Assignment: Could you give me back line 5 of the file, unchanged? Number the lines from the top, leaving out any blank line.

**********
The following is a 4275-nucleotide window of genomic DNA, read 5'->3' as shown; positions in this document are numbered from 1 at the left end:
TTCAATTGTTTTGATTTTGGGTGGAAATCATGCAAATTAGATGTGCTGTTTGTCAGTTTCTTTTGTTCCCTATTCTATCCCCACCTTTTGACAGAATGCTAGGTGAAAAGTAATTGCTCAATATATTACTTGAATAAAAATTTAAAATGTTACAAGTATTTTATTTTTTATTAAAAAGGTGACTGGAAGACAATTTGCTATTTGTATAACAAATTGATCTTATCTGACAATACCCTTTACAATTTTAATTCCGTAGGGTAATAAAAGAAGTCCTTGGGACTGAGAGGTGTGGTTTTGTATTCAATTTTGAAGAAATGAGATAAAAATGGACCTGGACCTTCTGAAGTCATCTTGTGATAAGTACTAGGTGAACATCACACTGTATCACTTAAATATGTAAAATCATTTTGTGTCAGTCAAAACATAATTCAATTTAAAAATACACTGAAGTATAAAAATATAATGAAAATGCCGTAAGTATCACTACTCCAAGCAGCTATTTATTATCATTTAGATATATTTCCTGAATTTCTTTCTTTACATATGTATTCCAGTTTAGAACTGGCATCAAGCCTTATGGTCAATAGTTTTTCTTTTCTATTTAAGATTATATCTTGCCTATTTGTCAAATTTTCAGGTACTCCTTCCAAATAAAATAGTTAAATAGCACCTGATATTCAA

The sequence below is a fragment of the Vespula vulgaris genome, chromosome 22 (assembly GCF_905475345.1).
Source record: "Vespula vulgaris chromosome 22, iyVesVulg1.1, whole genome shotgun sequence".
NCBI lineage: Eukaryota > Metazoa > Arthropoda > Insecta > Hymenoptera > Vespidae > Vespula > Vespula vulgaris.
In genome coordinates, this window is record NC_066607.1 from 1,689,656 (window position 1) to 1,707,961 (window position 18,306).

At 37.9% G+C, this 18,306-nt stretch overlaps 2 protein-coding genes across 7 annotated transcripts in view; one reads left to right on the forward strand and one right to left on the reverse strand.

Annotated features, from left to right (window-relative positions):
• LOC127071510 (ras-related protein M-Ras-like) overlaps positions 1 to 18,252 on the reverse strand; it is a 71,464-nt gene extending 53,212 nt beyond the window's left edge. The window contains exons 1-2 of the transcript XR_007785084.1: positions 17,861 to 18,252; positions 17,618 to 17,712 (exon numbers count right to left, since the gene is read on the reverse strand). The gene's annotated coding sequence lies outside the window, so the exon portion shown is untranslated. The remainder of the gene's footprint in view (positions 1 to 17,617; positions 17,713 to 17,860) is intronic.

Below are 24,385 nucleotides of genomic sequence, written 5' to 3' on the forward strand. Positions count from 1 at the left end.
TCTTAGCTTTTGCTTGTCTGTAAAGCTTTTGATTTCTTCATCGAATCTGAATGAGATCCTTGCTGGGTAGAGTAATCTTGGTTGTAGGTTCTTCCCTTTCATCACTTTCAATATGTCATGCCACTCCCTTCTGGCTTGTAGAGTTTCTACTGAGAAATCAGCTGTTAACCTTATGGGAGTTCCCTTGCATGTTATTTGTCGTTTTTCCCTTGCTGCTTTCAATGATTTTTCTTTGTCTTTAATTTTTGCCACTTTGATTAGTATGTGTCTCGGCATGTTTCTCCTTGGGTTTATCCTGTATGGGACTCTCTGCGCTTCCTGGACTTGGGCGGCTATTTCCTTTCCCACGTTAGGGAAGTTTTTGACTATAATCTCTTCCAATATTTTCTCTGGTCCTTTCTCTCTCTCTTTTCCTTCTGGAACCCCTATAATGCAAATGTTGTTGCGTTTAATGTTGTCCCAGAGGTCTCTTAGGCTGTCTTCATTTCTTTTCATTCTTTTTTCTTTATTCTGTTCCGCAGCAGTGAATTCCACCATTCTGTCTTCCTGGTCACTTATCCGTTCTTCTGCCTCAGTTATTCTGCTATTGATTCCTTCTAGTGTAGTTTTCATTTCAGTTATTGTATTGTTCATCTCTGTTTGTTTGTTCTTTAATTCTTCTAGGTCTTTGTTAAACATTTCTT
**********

NCBI lineage: Eukaryota > Metazoa > Arthropoda > Insecta > Hymenoptera > Vespidae > Vespula > Vespula vulgaris.